Open Movie Editor: Linux Video Editor with Plot Twists
A common lament from home videographers is that Linux lacks video editors. It's not exactly true. There's Kino, which edits video and acts as a frontend to dvgrab. Jahshaka edits videos, and uses openGL to add special effects (though many say Jahshaka's strength is its user interface). Cinelerra is a professional grade editor, and while someone working with video regularly might find this is the only option, those needing simple edits and common effects will find it overkill.
There's another alternative for those needing a basic video editor. Open Movie Editor seems plain compared to Kino, but works with more file formats (with fewer hassles). It has a Jahshaka-like interface, without its occasional installation quirks.
Open Movie Editor is available via the repositories for a number of distributions. It's important to note, though, that installing the editor in this manner doesn't pull in all of the filter effects that it supports, nor does it necessarily integrate all of the codecs it can potentially work with. Open Movie Editor uses LAME and ffmpeg for its encoding and decoding tasks. It also uses the Frei0r Video Effect Plugin Standard, and source tarballs and binary packages of these plugins are available from the Frei0r website.
Kino has two advantages over Open Movie Editor -- it effectively puts a GUI on dvgrab, making it a bit easier to get video from a digital camcorder on to a computer. It also has easily implemented transitions, something that seemed to be lacking from the Open Movie Editor. However, the Open Movie Editor allows for finer tuning of some video manipulation aspects, and this effect could be achieved with skilled crossfading. It seems as though Open Movie Editor is aiming for a user base with a keener interest in video editing than Kino's users, but not necessarily the demographic Cinelerra would appeal to.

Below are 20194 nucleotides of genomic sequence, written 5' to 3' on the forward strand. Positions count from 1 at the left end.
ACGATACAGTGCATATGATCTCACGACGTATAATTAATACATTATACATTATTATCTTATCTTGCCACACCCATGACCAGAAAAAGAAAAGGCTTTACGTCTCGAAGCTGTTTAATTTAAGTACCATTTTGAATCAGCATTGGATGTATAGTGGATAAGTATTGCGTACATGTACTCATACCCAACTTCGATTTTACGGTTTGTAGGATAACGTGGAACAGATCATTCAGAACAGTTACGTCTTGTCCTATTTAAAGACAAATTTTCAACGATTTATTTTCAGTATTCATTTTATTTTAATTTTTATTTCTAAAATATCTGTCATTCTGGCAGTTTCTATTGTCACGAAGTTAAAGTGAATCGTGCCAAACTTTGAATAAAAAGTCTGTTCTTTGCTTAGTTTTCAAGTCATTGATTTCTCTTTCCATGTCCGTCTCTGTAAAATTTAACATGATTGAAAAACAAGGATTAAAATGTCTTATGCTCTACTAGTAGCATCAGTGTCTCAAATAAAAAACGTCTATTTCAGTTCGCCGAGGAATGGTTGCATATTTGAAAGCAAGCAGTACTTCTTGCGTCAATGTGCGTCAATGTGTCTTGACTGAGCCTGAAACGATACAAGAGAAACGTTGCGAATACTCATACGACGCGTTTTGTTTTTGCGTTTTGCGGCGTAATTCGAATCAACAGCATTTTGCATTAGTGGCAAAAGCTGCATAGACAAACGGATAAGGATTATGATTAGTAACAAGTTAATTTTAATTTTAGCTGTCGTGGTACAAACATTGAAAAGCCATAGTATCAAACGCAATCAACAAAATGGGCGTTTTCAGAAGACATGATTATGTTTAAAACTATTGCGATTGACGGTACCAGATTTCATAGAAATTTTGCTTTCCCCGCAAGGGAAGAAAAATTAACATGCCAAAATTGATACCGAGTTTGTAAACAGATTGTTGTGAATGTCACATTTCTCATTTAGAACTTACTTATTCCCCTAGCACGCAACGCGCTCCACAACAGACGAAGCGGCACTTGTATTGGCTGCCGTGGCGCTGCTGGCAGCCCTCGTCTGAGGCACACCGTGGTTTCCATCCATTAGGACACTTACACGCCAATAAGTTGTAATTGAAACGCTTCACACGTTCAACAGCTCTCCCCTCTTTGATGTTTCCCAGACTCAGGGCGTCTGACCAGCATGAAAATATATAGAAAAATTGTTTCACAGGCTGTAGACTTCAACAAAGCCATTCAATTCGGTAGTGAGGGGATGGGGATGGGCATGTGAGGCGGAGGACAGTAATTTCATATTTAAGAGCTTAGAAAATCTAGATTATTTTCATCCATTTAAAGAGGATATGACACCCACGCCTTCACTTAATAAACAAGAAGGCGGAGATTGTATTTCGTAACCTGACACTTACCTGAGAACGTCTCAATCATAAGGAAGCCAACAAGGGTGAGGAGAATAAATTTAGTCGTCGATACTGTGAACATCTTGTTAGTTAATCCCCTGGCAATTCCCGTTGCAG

Open Movie Editor has a lot more "curb appeal" than Kino, however, and using it just felt natural. The timeline and track layouts were presented in a similar way as they are in Jahshaka, and it was visually easy to picture and work with multiple video and audio tracks. The advantage over Jahshaka in this case is simply ease of installation (Jahshaka has gotten easier to install, but it still is temperamental) and the fact it is extremely stable.
Open Movie Editor features a built in file browser, clip viewer, and media browser. The video being edited can be viewed from this area, as edits are made. The "track" style layout is particularly helpful, especially to those unfamiliar with video editing. It's very visual, even when it comes to blanking any sound captured on video and replacing it with a separate audio track. One thing to take note of is that the file and media browser require the desired media be dragged and dropped to the appropriate track and place in the timeline.
Once a clip is dragged to the track, it can be slid to the desired starting point, trimmed, split, or joined with other clips. The tools to do these tasks are located on the far left side of the screen near the tracks.
Adding a title wasn't quite as obvious as it felt like it should have been, but it was at least consistent with how other effects and media are added to the video. The filter (titling, in this case) is dragged and dropped on the appropriate track or selected clip. Arrows appear where the titling is dropped, and then duration and aesthetics can be adjusted.
Here I split a clip and inserted a bit of titling. Using a multiple track layout, splitting, and cross fading, it would have been possible to make a much less abrupt transition. It seems a bit more work, but it is also gives the editor a much greater degree of control over the video's look.
There are only a few filter options included with Open Movie Editor by default (the Frei0r plugins are definitely recommended) but these options are very customizable.
Applied special effects and filters can be viewed and adjusted in real time on the selected clip. Audio tracks can be edited to a reasonable extent with the Open Movie Editor as well, though, again, it would be unrealistic to expect either Audacity's or Cinelerra's audio capabilities in this setting.
In general, Linux video editors, admittedly, aren't where Mac video editors are presently. Kino and Jahshaka, two popular "end user" video editing applications for Linux, seem fairly comparable to some of the common "consumer targeted" proprietary applications available for other platforms in terms of features, function, and ease of use. Cinelerra exceeds that caliber of application, but is also far more than the typical user needs. Open Movie Editor is a strong application that mixes some of the best features of Kino and Jahshaka, and delivers it in a powerful -- but not overpowered -- package.